Carnosinezuur / Carnosic acid

Carnosinezuur is een polycyclisch diterpenoïde (zuurstofhoudend diterpeen) dat voorkomt in planten uit de lipbloemenfamilie, voornamelijk rozemarijn (Rosmarinus officinalis) en echte salie (Salvia officinalis). Gedroogde bladeren van rozemarijn of salie bevatten 1,5 tot 2,5 % carnosinezuur. Carnosinezuur is een krachtige antioxidant.

Carnosinezuur heeft medicinale eigenschappen; het beschermt huidcellen tegen UV-A-straling (fotoprotectie). Bij dierproeven is vastgesteld dat het een bescherming biedt tegen carcinogenen (chemoprotectie).
Carnosinezuur wordt gebruikt als conserveermiddel of antioxidant in voedingswaren en verzorgingsproducten, zoals tandpasta, mondwater en kauwgum, waarbij het een antibiotisch effect zou hebben tegen micro-organismen die verantwoordelijk zijn voor slechte adem.

Bronnen, noten en/of referenties
 Horst Linde, "Ein neues Diterpen aus Salvia officinalis L. und eine Notiz zur Konstitution von Pikrosalvin". Helv. Chim. Acta 47, 1234 (1962). DOI:10.1002/hlca.19640470517
 U.S. Patent 6231896, "Chewing gum base stabilized with carnosic acid" van 15 mei 2001 aan Goodyear Tire & Rubber Company
 T. Masuda, Y. Inaba, Y. Takeda. "Antioxidant mechanism of carnosic acid: structural identification of two oxidation products". J. Agric. Food Chem. 49, 5560 (2001). PMID 11714360
 Elizabeth A. Offord et al. "Photoprotective potential of lycopene, β-carotene, vitamin E, vitamin C and carnosic acid in UVA-irradiated human skin fibroblasts". Free Radical Biology & Medicine 32, 1293 (2002).
 M. Danilenko, X. Wang, G.P. Studzinksi. "Carnosic acid and promotion of monocytic differentiation of HL60-G cells initiated by other agents". J. Nat. Cancer Inst., 93, 1224 (2001). DOI:10.1093/jnci/93.16.1224
 U.S. Patent 5552158, "Skin care composition" van 3 september 1996 aan Norac Technologies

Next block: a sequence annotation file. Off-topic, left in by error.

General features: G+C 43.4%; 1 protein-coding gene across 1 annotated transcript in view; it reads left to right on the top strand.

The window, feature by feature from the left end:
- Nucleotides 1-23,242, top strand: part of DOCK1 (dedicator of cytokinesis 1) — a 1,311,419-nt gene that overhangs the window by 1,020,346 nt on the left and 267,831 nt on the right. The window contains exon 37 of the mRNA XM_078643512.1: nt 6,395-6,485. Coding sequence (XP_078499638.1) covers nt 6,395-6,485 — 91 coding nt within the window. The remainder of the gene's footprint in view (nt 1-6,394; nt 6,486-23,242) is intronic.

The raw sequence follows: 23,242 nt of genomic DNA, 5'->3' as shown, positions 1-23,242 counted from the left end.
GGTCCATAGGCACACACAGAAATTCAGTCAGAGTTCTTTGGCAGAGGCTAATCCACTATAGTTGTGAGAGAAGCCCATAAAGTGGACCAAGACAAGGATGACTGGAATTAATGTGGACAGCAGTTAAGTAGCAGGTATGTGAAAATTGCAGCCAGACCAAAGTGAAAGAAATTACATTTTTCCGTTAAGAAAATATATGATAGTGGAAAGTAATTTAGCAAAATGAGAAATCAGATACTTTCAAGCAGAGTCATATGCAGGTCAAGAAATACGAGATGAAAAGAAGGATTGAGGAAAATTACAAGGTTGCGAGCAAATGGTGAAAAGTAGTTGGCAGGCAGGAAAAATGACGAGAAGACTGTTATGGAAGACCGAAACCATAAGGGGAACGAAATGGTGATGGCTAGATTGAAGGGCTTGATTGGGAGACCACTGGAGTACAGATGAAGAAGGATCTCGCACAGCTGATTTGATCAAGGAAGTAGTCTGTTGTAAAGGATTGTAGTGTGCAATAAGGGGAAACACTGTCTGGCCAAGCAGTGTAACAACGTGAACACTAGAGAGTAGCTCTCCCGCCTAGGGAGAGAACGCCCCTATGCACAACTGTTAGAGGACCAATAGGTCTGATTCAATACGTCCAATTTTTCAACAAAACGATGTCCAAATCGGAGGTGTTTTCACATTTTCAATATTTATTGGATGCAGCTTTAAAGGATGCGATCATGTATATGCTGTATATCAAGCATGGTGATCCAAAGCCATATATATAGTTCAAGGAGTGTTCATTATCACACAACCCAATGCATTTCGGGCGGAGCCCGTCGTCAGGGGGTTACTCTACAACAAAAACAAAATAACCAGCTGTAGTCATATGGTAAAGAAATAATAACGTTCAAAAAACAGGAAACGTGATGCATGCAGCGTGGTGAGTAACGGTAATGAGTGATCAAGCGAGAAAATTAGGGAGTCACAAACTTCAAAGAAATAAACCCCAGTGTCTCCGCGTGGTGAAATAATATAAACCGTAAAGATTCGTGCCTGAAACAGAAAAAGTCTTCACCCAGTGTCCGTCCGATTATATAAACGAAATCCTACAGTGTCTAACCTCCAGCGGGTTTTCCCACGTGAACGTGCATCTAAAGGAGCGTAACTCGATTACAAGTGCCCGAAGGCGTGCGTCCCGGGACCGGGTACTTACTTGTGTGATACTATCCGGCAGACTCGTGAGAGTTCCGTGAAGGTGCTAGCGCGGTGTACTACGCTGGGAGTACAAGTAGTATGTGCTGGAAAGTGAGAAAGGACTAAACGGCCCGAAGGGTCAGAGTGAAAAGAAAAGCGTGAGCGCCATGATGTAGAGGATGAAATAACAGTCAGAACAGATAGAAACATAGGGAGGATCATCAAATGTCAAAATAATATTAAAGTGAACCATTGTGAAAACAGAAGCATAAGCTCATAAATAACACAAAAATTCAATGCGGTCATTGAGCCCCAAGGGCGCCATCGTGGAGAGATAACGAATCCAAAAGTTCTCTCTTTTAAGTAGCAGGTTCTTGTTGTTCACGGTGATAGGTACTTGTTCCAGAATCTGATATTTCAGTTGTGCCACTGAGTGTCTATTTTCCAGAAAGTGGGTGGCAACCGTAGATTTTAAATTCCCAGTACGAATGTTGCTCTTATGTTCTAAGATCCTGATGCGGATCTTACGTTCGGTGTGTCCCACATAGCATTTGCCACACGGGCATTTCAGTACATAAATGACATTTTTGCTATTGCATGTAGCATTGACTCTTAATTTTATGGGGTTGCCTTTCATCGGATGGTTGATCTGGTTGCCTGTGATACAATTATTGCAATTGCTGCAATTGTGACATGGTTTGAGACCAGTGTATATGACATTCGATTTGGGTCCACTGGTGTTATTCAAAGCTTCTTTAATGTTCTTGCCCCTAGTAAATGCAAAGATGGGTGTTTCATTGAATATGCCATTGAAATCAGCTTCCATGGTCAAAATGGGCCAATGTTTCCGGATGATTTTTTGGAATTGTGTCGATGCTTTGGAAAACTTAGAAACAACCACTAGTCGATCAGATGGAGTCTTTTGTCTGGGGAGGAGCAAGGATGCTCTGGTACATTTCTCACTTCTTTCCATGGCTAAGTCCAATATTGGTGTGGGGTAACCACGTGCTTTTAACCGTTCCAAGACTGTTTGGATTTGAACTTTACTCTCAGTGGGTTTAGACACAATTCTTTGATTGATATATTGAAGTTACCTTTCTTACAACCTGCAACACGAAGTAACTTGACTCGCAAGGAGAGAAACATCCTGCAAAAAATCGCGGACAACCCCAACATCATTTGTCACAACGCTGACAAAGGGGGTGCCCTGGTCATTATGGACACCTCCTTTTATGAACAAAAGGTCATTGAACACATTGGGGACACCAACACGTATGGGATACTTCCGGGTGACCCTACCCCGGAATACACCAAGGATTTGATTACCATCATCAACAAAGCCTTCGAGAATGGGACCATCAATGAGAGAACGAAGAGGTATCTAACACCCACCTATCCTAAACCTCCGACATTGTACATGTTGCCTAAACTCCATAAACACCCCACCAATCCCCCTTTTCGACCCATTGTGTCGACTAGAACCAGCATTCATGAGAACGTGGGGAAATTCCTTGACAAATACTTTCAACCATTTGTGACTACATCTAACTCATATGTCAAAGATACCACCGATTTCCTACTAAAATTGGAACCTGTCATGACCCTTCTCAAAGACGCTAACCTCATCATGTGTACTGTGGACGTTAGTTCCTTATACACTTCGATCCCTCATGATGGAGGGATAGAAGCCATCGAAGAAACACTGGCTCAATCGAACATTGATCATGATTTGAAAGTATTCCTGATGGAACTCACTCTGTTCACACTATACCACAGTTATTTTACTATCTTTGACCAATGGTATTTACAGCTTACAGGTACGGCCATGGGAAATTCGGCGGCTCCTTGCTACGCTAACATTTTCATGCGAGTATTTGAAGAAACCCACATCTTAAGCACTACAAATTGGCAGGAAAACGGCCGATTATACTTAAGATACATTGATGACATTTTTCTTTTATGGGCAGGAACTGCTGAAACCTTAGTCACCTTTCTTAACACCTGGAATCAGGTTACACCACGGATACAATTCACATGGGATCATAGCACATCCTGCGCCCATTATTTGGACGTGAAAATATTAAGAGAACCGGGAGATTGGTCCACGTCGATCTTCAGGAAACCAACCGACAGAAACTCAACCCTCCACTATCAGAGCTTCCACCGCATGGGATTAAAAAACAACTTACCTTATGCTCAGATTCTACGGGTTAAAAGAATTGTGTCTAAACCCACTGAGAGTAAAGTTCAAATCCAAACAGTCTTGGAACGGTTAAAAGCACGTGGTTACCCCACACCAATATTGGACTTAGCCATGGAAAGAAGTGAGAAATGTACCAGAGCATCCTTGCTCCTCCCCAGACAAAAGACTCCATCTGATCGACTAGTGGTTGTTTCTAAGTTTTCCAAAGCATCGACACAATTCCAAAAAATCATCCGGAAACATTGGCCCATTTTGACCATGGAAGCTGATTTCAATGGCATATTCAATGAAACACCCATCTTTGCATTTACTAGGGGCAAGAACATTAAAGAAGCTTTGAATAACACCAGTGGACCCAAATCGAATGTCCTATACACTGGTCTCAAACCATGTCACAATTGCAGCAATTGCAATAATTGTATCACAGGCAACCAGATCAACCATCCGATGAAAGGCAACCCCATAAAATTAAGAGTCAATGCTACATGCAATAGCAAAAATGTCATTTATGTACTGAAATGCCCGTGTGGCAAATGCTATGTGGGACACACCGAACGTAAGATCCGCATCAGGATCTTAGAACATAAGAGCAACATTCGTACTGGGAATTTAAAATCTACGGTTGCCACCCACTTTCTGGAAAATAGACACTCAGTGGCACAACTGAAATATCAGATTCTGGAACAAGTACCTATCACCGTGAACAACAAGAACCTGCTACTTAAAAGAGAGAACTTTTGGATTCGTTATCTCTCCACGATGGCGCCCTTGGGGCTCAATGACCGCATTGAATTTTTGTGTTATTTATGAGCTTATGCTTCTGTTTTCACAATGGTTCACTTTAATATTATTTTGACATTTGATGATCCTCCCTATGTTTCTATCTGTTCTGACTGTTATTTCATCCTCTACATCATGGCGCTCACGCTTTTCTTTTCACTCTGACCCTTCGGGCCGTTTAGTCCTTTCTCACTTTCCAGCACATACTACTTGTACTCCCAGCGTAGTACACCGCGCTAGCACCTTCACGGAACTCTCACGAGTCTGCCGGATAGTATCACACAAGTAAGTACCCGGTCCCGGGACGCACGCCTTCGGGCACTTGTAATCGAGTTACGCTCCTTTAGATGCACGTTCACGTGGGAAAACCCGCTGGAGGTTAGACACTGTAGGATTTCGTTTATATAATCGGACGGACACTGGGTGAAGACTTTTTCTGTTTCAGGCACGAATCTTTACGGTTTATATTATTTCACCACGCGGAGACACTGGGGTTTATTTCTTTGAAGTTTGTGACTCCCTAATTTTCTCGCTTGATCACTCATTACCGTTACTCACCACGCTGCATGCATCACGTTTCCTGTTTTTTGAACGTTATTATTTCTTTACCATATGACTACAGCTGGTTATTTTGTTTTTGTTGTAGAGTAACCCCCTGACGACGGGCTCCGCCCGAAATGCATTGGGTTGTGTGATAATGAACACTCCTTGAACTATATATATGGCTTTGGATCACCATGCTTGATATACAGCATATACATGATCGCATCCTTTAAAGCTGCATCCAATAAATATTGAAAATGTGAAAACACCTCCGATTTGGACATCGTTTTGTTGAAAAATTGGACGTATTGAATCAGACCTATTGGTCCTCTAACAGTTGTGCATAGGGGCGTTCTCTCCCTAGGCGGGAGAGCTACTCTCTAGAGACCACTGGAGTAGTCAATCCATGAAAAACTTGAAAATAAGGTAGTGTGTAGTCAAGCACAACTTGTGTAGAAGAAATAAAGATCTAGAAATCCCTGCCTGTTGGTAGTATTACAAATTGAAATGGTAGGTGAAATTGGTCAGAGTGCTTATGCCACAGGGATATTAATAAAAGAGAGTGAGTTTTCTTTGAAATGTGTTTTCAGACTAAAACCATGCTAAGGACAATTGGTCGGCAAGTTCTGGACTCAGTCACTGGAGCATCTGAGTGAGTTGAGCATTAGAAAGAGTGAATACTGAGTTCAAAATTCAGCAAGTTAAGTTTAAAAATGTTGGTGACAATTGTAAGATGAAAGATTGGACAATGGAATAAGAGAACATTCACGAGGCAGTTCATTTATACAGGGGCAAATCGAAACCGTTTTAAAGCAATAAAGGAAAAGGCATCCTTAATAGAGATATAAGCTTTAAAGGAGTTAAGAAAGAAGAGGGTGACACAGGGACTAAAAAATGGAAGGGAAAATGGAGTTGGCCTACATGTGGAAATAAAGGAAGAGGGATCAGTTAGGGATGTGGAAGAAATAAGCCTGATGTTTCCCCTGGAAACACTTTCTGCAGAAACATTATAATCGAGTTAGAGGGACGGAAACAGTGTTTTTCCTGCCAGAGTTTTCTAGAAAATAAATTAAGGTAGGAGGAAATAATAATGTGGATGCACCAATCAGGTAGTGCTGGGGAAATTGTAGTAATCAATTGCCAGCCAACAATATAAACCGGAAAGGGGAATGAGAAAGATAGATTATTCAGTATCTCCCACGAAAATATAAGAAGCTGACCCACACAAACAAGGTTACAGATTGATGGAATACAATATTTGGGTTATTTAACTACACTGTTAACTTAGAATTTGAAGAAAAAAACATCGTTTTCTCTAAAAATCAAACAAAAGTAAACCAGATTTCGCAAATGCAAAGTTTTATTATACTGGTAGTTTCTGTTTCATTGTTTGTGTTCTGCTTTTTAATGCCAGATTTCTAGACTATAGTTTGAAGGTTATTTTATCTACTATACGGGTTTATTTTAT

Carnosic acid, a phenolic diterpene specific to the Lamiaceae family, is highly abundant in rosemary (Rosmarinus officinalis). Despite numerous industrial and medicinal/pharmaceutical applications of its antioxidative features, this compound in planta and its antioxidant mechanism have received little attention, except a few studies of rosemary plants under natural conditions. In vitro analyses, using high-performance liquid chromatography-ultraviolet and luminescence imaging, revealed that carnosic acid and its major oxidized derivative, carnosol, protect lipids from oxidation. Both compounds preserved linolenic acid and monogalactosyldiacylglycerol from singlet oxygen and from hydroxyl radical. When applied exogenously, they were both able to protect thylakoid membranes prepared from Arabidopsis (Arabidopsis thaliana) leaves against lipid peroxidation. Different levels of carnosic acid and carnosol in two contrasting rosemary varieties correlated with tolerance to lipid peroxidation. Upon reactive oxygen species (ROS) oxidation of lipids, carnosic acid was consumed and oxidized into various derivatives, including into carnosol, while carnosol resisted, suggesting that carnosic acid is a chemical quencher of ROS. The antioxidative function of carnosol relies on another mechanism, occurring directly in the lipid oxidation process. Under oxidative conditions that did not involve ROS generation, carnosol inhibited lipid peroxidation, contrary to carnosic acid. Using spin probes and electron paramagnetic resonance detection, we confirmed that carnosic acid, rather than carnosol, is a ROS quencher. Various oxidized derivatives of carnosic acid were detected in rosemary leaves in low light, indicating chronic oxidation of this compound, and accumulated in plants exposed to stress conditions, in parallel with a loss of carnosic acid, confirming that chemical quenching of ROS by carnosic acid takes place in planta.

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